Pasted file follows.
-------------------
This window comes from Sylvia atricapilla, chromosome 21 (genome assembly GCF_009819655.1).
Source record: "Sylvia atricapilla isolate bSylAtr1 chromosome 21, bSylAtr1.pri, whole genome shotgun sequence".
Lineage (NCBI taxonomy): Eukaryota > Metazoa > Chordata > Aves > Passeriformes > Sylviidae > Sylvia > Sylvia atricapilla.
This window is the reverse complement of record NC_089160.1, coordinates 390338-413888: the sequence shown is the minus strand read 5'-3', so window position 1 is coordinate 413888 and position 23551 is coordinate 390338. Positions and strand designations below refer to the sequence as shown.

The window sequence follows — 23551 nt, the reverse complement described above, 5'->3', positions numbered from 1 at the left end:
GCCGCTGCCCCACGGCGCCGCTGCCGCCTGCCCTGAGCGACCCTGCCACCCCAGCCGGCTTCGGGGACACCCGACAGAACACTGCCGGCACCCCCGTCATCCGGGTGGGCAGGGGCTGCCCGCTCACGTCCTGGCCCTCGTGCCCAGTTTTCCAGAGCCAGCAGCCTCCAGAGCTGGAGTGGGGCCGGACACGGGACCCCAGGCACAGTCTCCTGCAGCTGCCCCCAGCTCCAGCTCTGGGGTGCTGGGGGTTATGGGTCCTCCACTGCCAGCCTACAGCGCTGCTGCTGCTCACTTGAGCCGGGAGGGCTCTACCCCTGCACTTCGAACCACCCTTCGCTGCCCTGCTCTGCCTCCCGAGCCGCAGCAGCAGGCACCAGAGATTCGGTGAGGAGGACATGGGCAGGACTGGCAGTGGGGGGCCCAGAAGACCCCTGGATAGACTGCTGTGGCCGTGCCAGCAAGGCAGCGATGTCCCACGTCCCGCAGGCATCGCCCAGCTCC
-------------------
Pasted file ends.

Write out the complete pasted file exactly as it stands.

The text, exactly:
This window comes from Sylvia atricapilla, chromosome 21 (genome assembly GCF_009819655.1).
Source record: "Sylvia atricapilla isolate bSylAtr1 chromosome 21, bSylAtr1.pri, whole genome shotgun sequence".
Lineage (NCBI taxonomy): Eukaryota > Metazoa > Chordata > Aves > Passeriformes > Sylviidae > Sylvia > Sylvia atricapilla.
This window is the reverse complement of record NC_089160.1, coordinates 390338-413888: the sequence shown is the minus strand read 5'-3', so window position 1 is coordinate 413888 and position 23551 is coordinate 390338. Positions and strand designations below refer to the sequence as shown.

The window sequence follows — 23551 nt, the reverse complement described above, 5'->3', positions numbered from 1 at the left end:
GCCGCTGCCCCACGGCGCCGCTGCCGCCTGCCCTGAGCGACCCTGCCACCCCAGCCGGCTTCGGGGACACCCGACAGAACACTGCCGGCACCCCCGTCATCCGGGTGGGCAGGGGCTGCCCGCTCACGTCCTGGCCCTCGTGCCCAGTTTTCCAGAGCCAGCAGCCTCCAGAGCTGGAGTGGGGCCGGACACGGGACCCCAGGCACAGTCTCCTGCAGCTGCCCCCAGCTCCAGCTCTGGGGTGCTGGGGGTTATGGGTCCTCCACTGCCAGCCTACAGCGCTGCTGCTGCTCACTTGAGCCGGGAGGGCTCTACCCCTGCACTTCGAACCACCCTTCGCTGCCCTGCTCTGCCTCCCGAGCCGCAGCAGCAGGCACCAGAGATTCGGTGAGGAGGACATGGGCAGGACTGGCAGTGGGGGGCCCAGAAGACCCCTGGATAGACTGCTGTGGCCGTGCCAGCAAGGCAGCGATGTCCCACGTCCCGCAGGCATCGCCCAGCTCC